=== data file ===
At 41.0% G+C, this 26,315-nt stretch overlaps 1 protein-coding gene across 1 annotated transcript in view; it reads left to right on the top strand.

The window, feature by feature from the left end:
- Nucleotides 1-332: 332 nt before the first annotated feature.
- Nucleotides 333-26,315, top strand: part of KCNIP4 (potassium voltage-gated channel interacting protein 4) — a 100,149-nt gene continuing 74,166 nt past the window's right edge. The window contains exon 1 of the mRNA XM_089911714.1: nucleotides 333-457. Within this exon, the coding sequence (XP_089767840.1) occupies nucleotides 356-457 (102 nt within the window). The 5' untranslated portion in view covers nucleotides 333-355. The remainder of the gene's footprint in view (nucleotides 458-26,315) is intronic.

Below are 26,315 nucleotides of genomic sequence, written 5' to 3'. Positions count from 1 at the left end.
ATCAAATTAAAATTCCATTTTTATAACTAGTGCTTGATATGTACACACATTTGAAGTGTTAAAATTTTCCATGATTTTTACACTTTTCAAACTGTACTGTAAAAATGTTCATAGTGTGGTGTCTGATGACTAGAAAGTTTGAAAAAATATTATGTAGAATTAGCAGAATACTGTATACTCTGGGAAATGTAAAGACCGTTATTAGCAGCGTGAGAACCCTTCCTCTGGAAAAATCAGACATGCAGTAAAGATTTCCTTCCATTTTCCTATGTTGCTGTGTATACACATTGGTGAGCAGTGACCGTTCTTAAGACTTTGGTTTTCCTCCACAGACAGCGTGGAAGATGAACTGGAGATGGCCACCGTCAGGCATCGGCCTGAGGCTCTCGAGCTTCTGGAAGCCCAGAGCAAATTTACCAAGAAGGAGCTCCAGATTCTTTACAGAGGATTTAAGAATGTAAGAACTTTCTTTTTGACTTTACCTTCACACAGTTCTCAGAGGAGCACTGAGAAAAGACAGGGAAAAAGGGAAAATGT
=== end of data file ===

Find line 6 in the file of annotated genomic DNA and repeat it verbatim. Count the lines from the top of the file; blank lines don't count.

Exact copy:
ATCAAATTAAAATTCCATTTTTATAACTAGTGCTTGATATGTACACACATTTGAAGTGTTAAAATTTTCCATGATTTTTACACTTTTCAAACTGTACTGTAAAAATGTTCATAGTGTGGTGTCTGATGACTAGAAAGTTTGAAAAAATATTATGTAGAATTAGCAGAATACTGTATACTCTGGGAAATGTAAAGACCGTTATTAGCAGCGTGAGAACCCTTCCTCTGGAAAAATCAGACATGCAGTAAAGATTTCCTTCCATTTTCCTATGTTGCTGTGTATACACATTGGTGAGCAGTGACCGTTCTTAAGACTTTGGTTTTCCTCCACAGACAGCGTGGAAGATGAACTGGAGATGGCCACCGTCAGGCATCGGCCTGAGGCTCTCGAGCTTCTGGAAGCCCAGAGCAAATTTACCAAGAAGGAGCTCCAGATTCTTTACAGAGGATTTAAGAATGTAAGAACTTTCTTTTTGACTTTACCTTCACACAGTTCTCAGAGGAGCACTGAGAAAAGACAGGGAAAAAGGGAAAATGT